Researchers and clinicians working in the brain cancer field are always looking for new ways to improve the standard care for treatment of brain tumours so they can promise better outcomes and a higher quality of life to their patients. There are arguments both for and against brachytherapy for treating brain tumours, in this article we take a look at both sides of the coin.
Brachytherapy is a radiation therapy treatment that involves having a source of radiation placed in your body such as a seed, ribbon or capsule. This local treatment focuses on treating a specific part of the body after being placed inside or next to the area requiring treatment, typically being placed using a catheter.
Arguments for using brachytherapy
In the current brain cancer research landscape, brachytherapy isn’t common place but the ideas for its applications and benefits have been put forward and endorsed by some researchers.
One idea suggests that, where most treatment approaches for brain tumour in adults utilise external beam radiotherapy, there is an opportunity to improve the convenience for the patient by using brachytherapy as it would require fewer trips to the hospital for the standard treatment.
Also, brachytherapy can be performed at the same time as resection surgery for recurrent tumour which would give the medical team a new radiation option to offer after a potentially failed prior treatment. This treatment option may also reduce toxicity and harmful side effects in the patient.
Arguments against using brachytherapy
In the past, brachytherapy has been investigated and trialled among patients with malignant gliomas. There was no evidence of survival benefit among the individuals who had this treatment in the older studies when compared to the standard treatment at the time. Additionally, it was noted that after patients were given the radioactive seeds used for the treatment, there was a higher risk of radiation necrosis as well as a need for further surgeries.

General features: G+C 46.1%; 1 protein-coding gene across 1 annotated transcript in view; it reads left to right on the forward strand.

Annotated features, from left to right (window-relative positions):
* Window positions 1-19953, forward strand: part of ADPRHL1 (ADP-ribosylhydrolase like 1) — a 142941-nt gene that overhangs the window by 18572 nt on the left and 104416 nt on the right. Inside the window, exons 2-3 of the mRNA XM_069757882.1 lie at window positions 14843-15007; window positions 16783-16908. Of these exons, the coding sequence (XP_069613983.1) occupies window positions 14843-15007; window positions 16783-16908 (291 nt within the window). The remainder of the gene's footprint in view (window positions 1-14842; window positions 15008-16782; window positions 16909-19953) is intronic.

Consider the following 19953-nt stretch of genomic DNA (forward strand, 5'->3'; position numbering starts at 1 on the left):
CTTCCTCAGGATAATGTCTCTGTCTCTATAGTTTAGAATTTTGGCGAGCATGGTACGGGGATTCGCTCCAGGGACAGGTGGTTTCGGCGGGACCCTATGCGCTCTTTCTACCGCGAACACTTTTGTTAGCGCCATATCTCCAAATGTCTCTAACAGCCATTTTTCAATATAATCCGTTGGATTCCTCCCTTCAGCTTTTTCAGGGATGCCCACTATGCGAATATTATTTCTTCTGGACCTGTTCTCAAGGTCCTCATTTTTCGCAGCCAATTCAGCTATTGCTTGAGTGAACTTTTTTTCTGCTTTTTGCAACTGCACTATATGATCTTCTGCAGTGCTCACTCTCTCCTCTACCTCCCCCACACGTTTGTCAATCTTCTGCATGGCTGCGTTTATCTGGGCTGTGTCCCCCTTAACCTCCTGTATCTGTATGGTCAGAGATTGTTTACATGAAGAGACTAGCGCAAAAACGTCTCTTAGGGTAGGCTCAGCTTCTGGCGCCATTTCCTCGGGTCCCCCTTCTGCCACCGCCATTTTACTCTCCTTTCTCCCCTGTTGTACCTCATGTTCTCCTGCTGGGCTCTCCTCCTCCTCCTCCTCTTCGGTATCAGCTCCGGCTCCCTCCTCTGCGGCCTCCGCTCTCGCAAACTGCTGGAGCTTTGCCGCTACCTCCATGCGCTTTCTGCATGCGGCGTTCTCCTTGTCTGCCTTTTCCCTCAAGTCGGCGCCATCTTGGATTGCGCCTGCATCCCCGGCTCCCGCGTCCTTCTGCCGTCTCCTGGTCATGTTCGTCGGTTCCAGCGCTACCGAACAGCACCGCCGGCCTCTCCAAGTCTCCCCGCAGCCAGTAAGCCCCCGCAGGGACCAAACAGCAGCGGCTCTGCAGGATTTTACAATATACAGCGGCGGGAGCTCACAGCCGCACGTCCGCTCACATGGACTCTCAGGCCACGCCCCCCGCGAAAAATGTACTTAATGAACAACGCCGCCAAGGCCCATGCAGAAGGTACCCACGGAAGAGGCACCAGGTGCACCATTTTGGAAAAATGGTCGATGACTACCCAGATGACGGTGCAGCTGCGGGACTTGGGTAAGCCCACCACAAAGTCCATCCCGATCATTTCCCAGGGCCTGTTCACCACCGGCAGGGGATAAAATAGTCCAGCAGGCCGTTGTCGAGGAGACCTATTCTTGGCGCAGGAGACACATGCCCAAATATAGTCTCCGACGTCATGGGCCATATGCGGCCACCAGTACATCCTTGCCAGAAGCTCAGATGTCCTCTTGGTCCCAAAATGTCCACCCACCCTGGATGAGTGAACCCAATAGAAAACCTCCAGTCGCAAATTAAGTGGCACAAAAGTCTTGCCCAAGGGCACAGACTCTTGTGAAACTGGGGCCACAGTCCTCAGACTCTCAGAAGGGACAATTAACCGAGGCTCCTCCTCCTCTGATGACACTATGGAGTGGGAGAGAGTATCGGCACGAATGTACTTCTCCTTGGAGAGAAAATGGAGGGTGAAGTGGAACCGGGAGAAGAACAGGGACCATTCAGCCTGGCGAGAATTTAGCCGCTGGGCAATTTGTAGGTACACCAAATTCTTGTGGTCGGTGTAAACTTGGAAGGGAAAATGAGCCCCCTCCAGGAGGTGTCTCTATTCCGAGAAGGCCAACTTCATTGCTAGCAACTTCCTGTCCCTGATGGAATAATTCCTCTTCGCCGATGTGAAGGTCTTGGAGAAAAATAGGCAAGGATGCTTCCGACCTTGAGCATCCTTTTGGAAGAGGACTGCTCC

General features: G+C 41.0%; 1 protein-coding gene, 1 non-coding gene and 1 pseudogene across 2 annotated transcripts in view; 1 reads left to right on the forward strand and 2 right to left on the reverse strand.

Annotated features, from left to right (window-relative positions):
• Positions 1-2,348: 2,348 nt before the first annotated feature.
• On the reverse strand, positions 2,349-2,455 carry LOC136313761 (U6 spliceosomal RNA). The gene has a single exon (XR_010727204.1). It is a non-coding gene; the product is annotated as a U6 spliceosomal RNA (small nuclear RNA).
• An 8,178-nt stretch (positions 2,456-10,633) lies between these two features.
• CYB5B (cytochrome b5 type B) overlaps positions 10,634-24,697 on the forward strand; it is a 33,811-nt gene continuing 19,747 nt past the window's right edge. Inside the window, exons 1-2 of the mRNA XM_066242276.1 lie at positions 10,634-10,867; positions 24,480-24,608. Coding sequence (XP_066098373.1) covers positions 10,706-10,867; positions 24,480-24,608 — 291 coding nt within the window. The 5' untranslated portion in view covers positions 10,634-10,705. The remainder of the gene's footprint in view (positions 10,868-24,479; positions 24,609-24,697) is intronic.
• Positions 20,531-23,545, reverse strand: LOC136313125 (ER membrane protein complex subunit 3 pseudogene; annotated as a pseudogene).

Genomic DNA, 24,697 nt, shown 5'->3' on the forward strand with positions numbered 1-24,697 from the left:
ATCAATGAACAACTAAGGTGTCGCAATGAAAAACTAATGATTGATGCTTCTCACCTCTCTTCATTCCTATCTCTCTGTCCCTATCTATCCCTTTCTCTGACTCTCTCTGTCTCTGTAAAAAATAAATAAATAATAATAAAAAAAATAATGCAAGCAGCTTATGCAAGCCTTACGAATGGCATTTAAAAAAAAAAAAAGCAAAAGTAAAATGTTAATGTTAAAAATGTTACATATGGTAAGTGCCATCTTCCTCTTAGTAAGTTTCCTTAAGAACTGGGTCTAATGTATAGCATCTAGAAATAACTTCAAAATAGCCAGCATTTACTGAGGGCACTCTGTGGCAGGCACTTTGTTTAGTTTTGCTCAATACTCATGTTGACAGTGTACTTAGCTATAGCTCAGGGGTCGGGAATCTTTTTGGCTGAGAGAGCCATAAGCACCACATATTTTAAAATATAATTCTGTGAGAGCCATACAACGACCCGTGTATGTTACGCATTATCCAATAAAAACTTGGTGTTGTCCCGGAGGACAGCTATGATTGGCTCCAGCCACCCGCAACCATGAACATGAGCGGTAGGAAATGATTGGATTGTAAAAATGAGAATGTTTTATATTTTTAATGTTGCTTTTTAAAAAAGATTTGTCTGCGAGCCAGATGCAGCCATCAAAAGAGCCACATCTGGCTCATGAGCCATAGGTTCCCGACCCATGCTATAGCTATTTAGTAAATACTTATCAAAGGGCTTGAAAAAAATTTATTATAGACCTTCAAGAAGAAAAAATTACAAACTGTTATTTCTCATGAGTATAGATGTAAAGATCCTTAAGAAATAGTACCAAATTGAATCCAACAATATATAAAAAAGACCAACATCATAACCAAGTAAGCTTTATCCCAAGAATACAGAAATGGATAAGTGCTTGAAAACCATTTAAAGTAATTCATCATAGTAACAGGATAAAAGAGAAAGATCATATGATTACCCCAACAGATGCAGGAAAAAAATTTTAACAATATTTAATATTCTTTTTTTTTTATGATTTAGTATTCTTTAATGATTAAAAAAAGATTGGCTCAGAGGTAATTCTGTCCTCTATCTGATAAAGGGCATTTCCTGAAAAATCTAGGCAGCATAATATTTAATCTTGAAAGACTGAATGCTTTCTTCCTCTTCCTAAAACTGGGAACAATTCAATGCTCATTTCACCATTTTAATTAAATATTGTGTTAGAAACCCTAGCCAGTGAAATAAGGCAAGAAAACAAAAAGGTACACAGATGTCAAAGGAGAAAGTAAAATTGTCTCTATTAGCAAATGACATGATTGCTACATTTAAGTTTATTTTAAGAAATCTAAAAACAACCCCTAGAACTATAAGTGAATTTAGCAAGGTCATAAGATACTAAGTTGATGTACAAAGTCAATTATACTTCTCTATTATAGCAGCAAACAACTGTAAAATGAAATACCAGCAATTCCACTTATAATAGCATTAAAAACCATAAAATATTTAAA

Brachytherapy has yet to be investigated in relation to treating recurring tumours, and so its role and potential benefits for this purpose is less clear.
Ultimately, there is firm reason to believe that bracytherapy will not soon be seen as a viable replacement for standard care however there may be more specific uses for the treatment such as during resection if further studies can prove its effectiveness to be an improvement. You can read more about comments made by researchers on the topic by visiting the Healio website.
If you would like to use your experience and insight to support clinical research, consider signing up to be a PRIME advocate for brainstrust.
If you or someone you love is living with a brain tumour and have any questions around this latest news, or want to access support, give us a call on 01983 292 405 or email email@example.com. You can also visit our little brainstrust website which features support for children affected by brain tumour.